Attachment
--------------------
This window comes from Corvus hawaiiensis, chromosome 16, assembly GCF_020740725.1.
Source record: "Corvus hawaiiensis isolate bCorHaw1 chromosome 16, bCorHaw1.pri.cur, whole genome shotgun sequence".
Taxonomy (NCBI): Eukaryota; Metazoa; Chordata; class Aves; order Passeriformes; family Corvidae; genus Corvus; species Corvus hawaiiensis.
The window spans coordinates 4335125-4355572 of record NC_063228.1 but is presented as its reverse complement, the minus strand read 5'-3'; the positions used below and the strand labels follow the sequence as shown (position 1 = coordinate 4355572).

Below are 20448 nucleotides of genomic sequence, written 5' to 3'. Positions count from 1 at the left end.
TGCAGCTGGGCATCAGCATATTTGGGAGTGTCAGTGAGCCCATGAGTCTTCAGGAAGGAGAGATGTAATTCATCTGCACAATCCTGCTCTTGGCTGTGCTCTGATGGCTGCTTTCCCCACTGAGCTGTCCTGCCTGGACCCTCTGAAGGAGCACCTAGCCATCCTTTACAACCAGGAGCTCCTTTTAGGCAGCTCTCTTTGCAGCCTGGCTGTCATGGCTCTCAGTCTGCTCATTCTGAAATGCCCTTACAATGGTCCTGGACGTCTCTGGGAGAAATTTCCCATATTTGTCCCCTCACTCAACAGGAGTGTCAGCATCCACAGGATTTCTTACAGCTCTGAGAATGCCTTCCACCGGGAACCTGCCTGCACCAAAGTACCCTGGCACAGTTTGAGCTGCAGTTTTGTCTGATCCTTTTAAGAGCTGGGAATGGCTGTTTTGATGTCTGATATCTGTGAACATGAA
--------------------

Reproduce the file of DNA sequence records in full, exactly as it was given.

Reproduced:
This window comes from Corvus hawaiiensis, chromosome 16, assembly GCF_020740725.1.
Source record: "Corvus hawaiiensis isolate bCorHaw1 chromosome 16, bCorHaw1.pri.cur, whole genome shotgun sequence".
Taxonomy (NCBI): Eukaryota; Metazoa; Chordata; class Aves; order Passeriformes; family Corvidae; genus Corvus; species Corvus hawaiiensis.
The window spans coordinates 4335125-4355572 of record NC_063228.1 but is presented as its reverse complement, the minus strand read 5'-3'; the positions used below and the strand labels follow the sequence as shown (position 1 = coordinate 4355572).

Below are 20448 nucleotides of genomic sequence, written 5' to 3'. Positions count from 1 at the left end.
TGCAGCTGGGCATCAGCATATTTGGGAGTGTCAGTGAGCCCATGAGTCTTCAGGAAGGAGAGATGTAATTCATCTGCACAATCCTGCTCTTGGCTGTGCTCTGATGGCTGCTTTCCCCACTGAGCTGTCCTGCCTGGACCCTCTGAAGGAGCACCTAGCCATCCTTTACAACCAGGAGCTCCTTTTAGGCAGCTCTCTTTGCAGCCTGGCTGTCATGGCTCTCAGTCTGCTCATTCTGAAATGCCCTTACAATGGTCCTGGACGTCTCTGGGAGAAATTTCCCATATTTGTCCCCTCACTCAACAGGAGTGTCAGCATCCACAGGATTTCTTACAGCTCTGAGAATGCCTTCCACCGGGAACCTGCCTGCACCAAAGTACCCTGGCACAGTTTGAGCTGCAGTTTTGTCTGATCCTTTTAAGAGCTGGGAATGGCTGTTTTGATGTCTGATATCTGTGAACATGAA